The system is well-suited to analysing scents to ensure consistency and replication, making it of interest to food and beverage manufacturers
Spotted: While smart sensors have become part of many everyday products, the art of aroma remains just that—an art practised by humans trained in odour assessment. Now French company Aryballe is digitising smell, using specially-designed hardware, software and data-ware platforms.
Aryballe’s technology has been in demand from food and beverage manufacturers. While the system is less sensitive than the human nose, having 64 receptors instead of the hundreds in a human nose, its biosensors are very efficient at breaking scents down into unique odour signatures. The platform then uses machine learning to help match new scents with those in its database.
Because of this, the system is well-suited to analysing scents to ensure consistency and replication. Aryballe is also clear that they are not trying to replace human scent and taste specialists but to aid in quality control and in reformulations. The company’s products can also assist tools that determine freshness, with developing new products in a number of industries, and even in creating the “new car smell”.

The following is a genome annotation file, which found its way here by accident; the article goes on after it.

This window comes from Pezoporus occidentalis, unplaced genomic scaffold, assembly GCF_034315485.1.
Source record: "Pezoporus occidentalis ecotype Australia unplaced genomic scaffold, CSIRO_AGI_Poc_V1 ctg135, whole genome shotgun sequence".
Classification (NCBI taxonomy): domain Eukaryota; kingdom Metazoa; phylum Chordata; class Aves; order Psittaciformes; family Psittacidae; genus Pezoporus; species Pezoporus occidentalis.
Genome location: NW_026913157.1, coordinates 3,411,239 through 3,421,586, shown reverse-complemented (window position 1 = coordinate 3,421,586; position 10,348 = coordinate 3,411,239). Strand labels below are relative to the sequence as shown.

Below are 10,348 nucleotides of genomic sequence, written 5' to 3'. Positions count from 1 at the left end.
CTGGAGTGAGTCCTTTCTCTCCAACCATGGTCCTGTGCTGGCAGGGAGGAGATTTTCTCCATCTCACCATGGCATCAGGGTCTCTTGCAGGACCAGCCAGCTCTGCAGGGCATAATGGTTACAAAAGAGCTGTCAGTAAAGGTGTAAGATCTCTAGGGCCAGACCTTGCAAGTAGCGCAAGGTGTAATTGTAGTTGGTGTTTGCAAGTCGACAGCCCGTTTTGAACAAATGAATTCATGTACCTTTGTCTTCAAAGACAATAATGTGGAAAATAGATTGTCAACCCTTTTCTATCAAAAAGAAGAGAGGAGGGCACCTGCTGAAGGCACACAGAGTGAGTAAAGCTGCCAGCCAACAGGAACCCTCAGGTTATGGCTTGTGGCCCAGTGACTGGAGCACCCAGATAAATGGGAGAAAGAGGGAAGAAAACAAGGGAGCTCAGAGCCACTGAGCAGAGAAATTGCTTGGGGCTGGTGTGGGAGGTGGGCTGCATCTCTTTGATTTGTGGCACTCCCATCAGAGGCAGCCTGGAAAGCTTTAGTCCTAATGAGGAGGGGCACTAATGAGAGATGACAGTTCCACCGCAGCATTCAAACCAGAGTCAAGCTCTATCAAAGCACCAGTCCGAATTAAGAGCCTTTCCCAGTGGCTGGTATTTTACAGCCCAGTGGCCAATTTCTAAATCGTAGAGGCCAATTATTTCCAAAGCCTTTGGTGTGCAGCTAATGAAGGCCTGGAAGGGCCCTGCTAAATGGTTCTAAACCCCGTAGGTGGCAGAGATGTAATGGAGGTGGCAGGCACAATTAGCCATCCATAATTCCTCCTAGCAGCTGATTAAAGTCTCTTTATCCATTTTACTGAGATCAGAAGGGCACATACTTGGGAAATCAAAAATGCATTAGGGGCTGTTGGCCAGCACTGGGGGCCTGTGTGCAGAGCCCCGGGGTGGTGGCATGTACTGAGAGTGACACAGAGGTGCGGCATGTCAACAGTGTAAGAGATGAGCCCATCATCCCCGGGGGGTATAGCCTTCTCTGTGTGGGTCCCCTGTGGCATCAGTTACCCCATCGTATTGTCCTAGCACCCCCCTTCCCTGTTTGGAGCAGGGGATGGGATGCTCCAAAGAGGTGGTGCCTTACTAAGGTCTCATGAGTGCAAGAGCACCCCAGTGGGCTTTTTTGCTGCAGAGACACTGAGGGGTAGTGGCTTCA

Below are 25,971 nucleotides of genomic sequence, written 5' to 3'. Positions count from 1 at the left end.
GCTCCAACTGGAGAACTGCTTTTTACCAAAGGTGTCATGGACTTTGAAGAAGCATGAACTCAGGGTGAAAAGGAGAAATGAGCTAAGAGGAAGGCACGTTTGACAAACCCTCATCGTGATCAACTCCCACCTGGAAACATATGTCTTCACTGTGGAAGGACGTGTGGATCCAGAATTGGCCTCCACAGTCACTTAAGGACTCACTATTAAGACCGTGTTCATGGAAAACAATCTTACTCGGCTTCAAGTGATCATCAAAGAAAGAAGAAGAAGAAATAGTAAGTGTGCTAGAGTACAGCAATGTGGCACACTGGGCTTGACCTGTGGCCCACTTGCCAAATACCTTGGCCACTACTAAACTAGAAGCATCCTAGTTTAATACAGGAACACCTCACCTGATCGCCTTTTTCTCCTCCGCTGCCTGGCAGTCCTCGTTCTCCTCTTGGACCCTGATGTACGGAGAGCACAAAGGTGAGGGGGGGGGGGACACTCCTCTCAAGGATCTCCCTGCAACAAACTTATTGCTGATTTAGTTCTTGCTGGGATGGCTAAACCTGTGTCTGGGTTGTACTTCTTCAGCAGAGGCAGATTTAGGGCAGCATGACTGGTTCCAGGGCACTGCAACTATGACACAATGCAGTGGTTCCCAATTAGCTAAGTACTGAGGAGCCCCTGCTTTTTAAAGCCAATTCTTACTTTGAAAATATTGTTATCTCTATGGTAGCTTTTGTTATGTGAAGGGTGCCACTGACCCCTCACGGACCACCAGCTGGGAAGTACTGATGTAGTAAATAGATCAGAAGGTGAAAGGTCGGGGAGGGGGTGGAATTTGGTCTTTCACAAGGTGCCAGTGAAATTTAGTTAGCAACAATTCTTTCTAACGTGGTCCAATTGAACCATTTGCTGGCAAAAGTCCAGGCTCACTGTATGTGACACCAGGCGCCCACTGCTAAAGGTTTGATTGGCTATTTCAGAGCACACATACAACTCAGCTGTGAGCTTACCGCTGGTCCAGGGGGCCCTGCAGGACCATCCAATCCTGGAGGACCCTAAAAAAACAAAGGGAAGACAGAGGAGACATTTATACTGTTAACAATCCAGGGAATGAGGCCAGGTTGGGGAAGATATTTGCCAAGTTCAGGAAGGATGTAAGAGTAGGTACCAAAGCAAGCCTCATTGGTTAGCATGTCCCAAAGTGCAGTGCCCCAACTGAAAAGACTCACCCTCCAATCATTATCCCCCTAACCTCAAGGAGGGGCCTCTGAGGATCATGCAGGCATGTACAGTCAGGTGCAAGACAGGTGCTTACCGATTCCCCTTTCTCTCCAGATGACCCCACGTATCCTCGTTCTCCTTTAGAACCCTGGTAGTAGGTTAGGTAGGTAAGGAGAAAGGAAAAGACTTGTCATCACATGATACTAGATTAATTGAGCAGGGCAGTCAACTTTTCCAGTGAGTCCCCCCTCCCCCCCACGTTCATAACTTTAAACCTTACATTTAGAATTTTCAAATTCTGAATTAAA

According to Terri Jordan, president and EVP of worldwide business development worldwide, “Overall, I would view that we’re more reliable rather than more sensitive,” Jordan said. “More consistent than more sensitive. And the ability to automate and get the same thing…We are super focused on repeatability and reproducibility in our technology, and obviously that gives rise to consistency from measure to measure and from day to day.”
While Aryballe’s technology for the digitisation of scent is primarily useful for commercial enterprises, there are also a number of retail uses for scent sensing technology. At Springwise, we have recently covered innovations in aroma such as a cocktail glass that can change the aroma of a drink and a scented cup that gives the illusion of flavour to water.
Written By: Lisa Magloff